Facebook and Dropbox in the CSRF vulnerability analysis-vulnerability warning-the black bar safety net

ID MYHACK58:62201785188
Type myhack58
Reporter 佚名
Modified 2017-04-13T00:00:00


Facebook provides the user with a very handy feature, and the user can pass this option directly from the Dropbox account to load file: ! This feature will allow the user directly in the browser window to view and upload to the Dropbox account in the file: ! This functional integration is through the OAuth 2.0 Protocol, a variant of the version implemented, the specific reference to this article【portal】。 Note: OAuth is a In line with the international Internet Engineering Task Force(IETF)label of the access proxy protocols. The OAUTH Protocol for the user resource authorization provides a secure, open and simple standards. At the same time, any third party can use the OAUTH Authentication Service, any service provider can implement their own OAUTH authentication service, and thus OAUTH is open. The industry provides OAUTH multiple implementations such as PHP, JavaScript, Java, Ruby, etc. a variety of language development kit, greatly saves the developer's time, and thus OAUTH is simple. The Internet many services such as Open API, a lot of big companies such as Google, Yahoo, Microsoft, etc. are provided in the OAUTH Authentication Service, these are sufficient to illustrate the OAUTH standard has gradually become the open resource authorization standards. The OAuth workflow as shown below: ! Typically, the client will use the lower figure shows the method to initiate the authentication of: ! Next, the owner of the resource to the requesting client is authenticated, the authentication is completed, the authentication server sends a verification code sent to the client: ! Facebook and Dropbox integration Facebook the Dropbox integration into their service, Dropbox has become a initiates a request of the client, and Facebook's authentication / resource Server. ! Shown above is the OAuth Protocol is a standard workflow, in this case the resource request should be made by the client sent, i.e. Dropbox, but the fact is not so. See the following figure: ! In fact, the client, Dropbox will by following the URL will be the resource owner is redirected to the authentication server:

https://www.facebook.com/dialog/oauth?display=popup&client_id=210019893730&redirect_uri=https%3A%2F%2Fwww. dropbox. com%2Ffb%2Ffilepicker%3Frestrict%3D100000740415566%26group_id%3D840143532794003&scope=publish_actions%2Cuser_groups%2Cemail&response_type=code In addition, other steps are in accordance with the OAuth Protocol is a standard process to go. ! The OAuth 2 Protocol CSRF vulnerability Eyes tip students may have noticed following this initial link:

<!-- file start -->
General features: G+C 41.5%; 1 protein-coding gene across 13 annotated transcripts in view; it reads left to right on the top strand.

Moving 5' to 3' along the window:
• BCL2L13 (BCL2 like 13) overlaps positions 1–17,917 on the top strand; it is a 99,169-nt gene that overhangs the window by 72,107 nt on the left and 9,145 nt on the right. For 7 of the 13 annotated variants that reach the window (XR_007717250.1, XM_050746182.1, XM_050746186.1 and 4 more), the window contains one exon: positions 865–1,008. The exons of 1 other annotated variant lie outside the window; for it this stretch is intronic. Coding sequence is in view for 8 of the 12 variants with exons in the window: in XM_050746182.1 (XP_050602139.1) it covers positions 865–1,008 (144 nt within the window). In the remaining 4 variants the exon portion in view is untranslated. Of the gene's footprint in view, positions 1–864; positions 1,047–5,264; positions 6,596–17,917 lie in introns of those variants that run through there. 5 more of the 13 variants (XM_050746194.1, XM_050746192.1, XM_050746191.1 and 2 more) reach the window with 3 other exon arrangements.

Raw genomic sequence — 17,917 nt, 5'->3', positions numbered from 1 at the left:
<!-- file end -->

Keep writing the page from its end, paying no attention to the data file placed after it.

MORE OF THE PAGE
https://www.facebook.com/dialog/oauth?display=popup&client_id=210019893730&redirect_uri=https%3A%2F%2Fwww. dropbox. com%2Ffb%2Ffilepicker%3Frestrict%3D100000740415566%26group_id%3D840143532794003&scope=publish_actions%2Cuser_groups%2Cemail&response_type=code While the above this link is missing in the one named“state”of the key parameters according to the OAuth Protocol Description, This parameter is defined as follows: In order to let everyone to better understanding of the CSRF vulnerability, we use the following flow chart to give you to explain: ! If this picture doesn't let you have a good understanding of this vulnerability, you can also refer to Egor Homakov this article about OAuth2 Common Vulnerability of the articles. 【Portal】 Facebook introduced the Dropbox after the CSRF vulnerability In the specific attack described before, we also need to emphasize one very important thing: the OAuth Protocol for CSRF protection mechanism, i.e., the state parameters used in here is not going to work. As we have seen, to initiate the request of is Facebook, rather than Dropbox. As a result, Dropbox will not be able to check the state parameter is configured correctly. In this case, the 攻击 者 将 能够 通过 https://asanso.github.io/facebook/fb.html in a malicious link that contains a bogus verification code to fake out a Web page, and implement the attack. &group_id=236635446746130 &code=AQAJspmJvIyCiTicc4QNr7qVU4EF05AYqbe_k9pl-fbhSuKyxtjHS_UyYU8K0S czXZCTa9WxtG7I8EoxAIcyqhyO0tagiVsa1m2h3umg8uzr6gixrlmuxkuyoxmysb14yxpbwony xvepwP2N93gWxhVwl1me-qeenZIX2oKgqBuFMRHAW5SCaYCvYSYtamlrdyygofttcaym0qfu_ bX94LfkHUl81O1tmrLU2NtnU5Eh_XKvxjid5j2ftswfpcoxeb7ccaz_9upzjsfnkgctttpx_2dcqi99at 7B3M4idq6hzY-wUuDmaOL143WolrCGkDUu-np8gyEFx4wfMMdX0a0g#=" /> Next, when the target user access to this address after his Dropbox will be the identity of the attackers upload arbitrary files. Below this video demonstrates the complete attack process: Vulnerability report timeline Everyone knows that reporting this kind of product integration issues is always very difficult, because we find it difficult to figure out exactly who is causing this vulnerability to appear the culprit. But this time, the culprit obviously is Dropbox, and Facebook are the victims. But the awkward thing is that, Dropbox itself will not be affected by this vulnerability, so Dropbox technical team for which I submitted this vulnerability is not interested. And for Facebook, if there is no Dropbox help, only rely on their own is also very difficult to repair this vulnerability. And I? I'm just an awkward middle man...

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